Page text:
The essence of the court's reasoning in upholding the contract was as follows: “While (the statute) does approve the requirement of payment of a service fee as ‘a condition of employment,’ we prefer to give this terminology a liberal interpretation. We do not construe this language as mandating discharge as the only remedy against one who refuses to pay. If the contract, as in the case before us, provides for a civil suit, such suit, while more cumbersome to the union, is certainly more beneficial to the employee. (Citation.) We, therefore, reject the narrow construction defendant has placed upon the statute.” (Id., 298 N.W.2d at p. 890.)
The court found further support for its interpretation in the freedom to contract under the statute. The contract called for civil suit as a sanction, although it could have provided for discharge. The court reasoned that “(a) bsent any specific prohibition in (the statute) ... the agreement's preference for civil suit is entirely reasonable, and we are loath to interfere with the plain provisions of the contract.” (Id., 298 N.W.2d at p. 891.)
Eastern Michigan University is distinguishable on its facts from the case at bench, in that there the contract expressly provided for enforcement by civil action. Although the contract before us does not so provide, it does state that “The Association and not the District shall be responsible for requiring employees to fulfill their obligations ...” to pay service fees. Since the Association cannot discharge employees of the District, it is certainly arguable that some other method of “requiring employees to fulfill their obligations” was contemplated by the parties negotiating the contract. However, we do not believe that the contract may reasonably be read as an agreement specifically permitting civil suit, as did the contract in Eastern Michigan University.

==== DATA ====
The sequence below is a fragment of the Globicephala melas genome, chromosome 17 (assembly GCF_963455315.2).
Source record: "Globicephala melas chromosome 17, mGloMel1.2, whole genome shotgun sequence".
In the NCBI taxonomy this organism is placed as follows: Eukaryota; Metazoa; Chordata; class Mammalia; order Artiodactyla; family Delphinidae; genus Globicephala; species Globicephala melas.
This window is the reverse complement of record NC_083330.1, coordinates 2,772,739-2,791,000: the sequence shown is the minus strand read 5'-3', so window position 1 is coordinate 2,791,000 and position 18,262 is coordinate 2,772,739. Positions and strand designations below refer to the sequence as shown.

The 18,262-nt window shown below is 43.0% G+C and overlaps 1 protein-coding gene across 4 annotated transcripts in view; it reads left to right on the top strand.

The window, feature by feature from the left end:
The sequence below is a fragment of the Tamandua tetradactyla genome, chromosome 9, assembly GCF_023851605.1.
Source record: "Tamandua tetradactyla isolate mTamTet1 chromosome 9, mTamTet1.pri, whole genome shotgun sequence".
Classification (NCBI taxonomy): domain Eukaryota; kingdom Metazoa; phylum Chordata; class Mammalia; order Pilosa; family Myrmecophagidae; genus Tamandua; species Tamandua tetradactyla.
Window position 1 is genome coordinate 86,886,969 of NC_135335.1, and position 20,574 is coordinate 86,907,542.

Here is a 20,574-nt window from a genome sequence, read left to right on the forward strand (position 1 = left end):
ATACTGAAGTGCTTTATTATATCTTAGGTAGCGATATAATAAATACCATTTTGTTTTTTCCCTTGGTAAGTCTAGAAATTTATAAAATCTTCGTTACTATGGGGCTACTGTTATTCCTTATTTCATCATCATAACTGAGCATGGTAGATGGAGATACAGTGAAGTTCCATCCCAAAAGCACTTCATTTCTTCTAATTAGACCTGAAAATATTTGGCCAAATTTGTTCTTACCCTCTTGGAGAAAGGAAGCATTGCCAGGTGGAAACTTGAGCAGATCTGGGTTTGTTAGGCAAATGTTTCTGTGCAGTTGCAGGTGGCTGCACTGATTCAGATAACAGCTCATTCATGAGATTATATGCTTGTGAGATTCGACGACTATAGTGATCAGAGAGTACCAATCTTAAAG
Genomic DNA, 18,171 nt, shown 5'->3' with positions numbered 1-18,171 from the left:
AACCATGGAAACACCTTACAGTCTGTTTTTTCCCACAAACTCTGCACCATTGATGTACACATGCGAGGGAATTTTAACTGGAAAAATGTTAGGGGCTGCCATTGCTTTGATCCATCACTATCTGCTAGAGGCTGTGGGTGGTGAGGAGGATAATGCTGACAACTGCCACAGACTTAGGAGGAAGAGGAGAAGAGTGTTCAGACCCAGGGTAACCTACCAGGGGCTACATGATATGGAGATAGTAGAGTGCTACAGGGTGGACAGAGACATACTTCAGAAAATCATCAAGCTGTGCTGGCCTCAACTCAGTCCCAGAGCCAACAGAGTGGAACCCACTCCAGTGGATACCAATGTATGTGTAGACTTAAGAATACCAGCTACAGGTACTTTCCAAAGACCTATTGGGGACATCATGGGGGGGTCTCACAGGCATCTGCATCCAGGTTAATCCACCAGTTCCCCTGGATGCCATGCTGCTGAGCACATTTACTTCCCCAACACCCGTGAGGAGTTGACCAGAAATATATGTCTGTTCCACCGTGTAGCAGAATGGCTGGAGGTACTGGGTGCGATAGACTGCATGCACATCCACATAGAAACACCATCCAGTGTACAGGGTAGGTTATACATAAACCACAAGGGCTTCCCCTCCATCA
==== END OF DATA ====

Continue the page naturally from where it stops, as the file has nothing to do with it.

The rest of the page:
The Rodda Act provides that public school employees “have the right to refuse to join or participate in the activities of employee organizations ....” (Gov.Code, s 3543.) This right is limited to the extent that the employer and employee organization are empowered to enter into an organizational security agreement under which, as a condition of continued employment, employees can be required to join the association or to pay a fee to it.
Where an organizational security arrangement, as defined, has been negotiated and included in a collectively bargained agreement, persons who do not wish to join or support the association are put on notice that they may be discharged from employment rather than be permitted to remain “free riders,” i. e., persons who receive the benefits of association representation but are unwilling to contribute their share of financial support to such association. (See Radio Officers v. Labor Board (1954) 347 U.S. 17, 41, 74 S.Ct. 323, 336, 98 L.Ed. 455.) However, nothing in the Rodda Act permits negotiation of a so-called organizational security arrangement which is not a condition of continued employment but which purports to subject nonmember employees to civil suit or any other form of what may be characterized as harassment or possibly discriminatory treatment. (See National Labor Relations Board v. Gaynor News Co. (1952) 197 F.2d 719.)